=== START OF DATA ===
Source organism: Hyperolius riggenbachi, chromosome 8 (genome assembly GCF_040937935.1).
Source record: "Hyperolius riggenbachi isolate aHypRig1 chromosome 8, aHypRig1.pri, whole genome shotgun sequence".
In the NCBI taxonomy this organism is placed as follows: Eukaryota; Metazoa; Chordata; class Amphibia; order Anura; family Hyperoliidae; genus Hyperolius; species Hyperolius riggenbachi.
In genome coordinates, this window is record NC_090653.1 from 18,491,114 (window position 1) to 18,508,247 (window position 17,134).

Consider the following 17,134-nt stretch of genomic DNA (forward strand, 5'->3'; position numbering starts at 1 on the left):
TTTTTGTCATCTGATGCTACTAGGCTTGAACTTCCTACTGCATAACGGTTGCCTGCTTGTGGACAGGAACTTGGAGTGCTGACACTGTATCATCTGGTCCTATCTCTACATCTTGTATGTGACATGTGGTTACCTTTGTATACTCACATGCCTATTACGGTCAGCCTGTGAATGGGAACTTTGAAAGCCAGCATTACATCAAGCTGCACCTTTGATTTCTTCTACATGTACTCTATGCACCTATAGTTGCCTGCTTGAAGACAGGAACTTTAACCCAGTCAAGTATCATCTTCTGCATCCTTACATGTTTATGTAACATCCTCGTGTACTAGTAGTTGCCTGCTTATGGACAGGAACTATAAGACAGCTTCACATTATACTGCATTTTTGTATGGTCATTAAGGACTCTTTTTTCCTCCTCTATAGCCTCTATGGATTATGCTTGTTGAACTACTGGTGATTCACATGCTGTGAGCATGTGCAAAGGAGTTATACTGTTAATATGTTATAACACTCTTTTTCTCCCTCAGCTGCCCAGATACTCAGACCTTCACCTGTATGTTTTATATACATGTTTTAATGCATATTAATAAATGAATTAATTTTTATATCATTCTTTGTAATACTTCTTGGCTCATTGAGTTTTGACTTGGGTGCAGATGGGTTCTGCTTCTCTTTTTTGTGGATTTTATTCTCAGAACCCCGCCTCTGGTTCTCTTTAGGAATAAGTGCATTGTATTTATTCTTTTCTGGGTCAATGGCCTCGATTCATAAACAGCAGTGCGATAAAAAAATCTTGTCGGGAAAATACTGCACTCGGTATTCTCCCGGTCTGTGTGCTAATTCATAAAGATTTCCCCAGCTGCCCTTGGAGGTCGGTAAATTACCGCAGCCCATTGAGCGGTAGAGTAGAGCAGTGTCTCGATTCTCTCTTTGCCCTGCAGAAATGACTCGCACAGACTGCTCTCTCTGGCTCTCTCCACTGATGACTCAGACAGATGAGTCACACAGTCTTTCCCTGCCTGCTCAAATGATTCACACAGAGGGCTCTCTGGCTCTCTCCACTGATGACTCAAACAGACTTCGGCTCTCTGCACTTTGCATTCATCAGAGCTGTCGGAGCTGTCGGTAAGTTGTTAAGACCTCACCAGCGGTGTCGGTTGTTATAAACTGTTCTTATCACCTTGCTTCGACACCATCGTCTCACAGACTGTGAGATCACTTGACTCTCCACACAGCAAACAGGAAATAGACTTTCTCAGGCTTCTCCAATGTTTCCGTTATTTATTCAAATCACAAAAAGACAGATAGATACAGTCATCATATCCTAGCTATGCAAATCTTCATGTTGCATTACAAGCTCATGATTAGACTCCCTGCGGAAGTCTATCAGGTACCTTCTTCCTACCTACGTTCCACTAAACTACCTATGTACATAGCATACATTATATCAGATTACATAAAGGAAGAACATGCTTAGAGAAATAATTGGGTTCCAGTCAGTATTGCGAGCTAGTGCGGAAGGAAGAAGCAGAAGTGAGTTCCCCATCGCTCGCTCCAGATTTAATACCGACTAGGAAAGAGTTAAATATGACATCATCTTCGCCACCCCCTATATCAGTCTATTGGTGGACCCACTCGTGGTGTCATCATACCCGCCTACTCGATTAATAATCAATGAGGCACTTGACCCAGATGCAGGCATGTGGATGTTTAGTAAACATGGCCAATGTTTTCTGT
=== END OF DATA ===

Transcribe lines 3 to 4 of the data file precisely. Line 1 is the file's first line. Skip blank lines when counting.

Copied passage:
In the NCBI taxonomy this organism is placed as follows: Eukaryota; Metazoa; Chordata; class Amphibia; order Anura; family Hyperoliidae; genus Hyperolius; species Hyperolius riggenbachi.
In genome coordinates, this window is record NC_090653.1 from 18,491,114 (window position 1) to 18,508,247 (window position 17,134).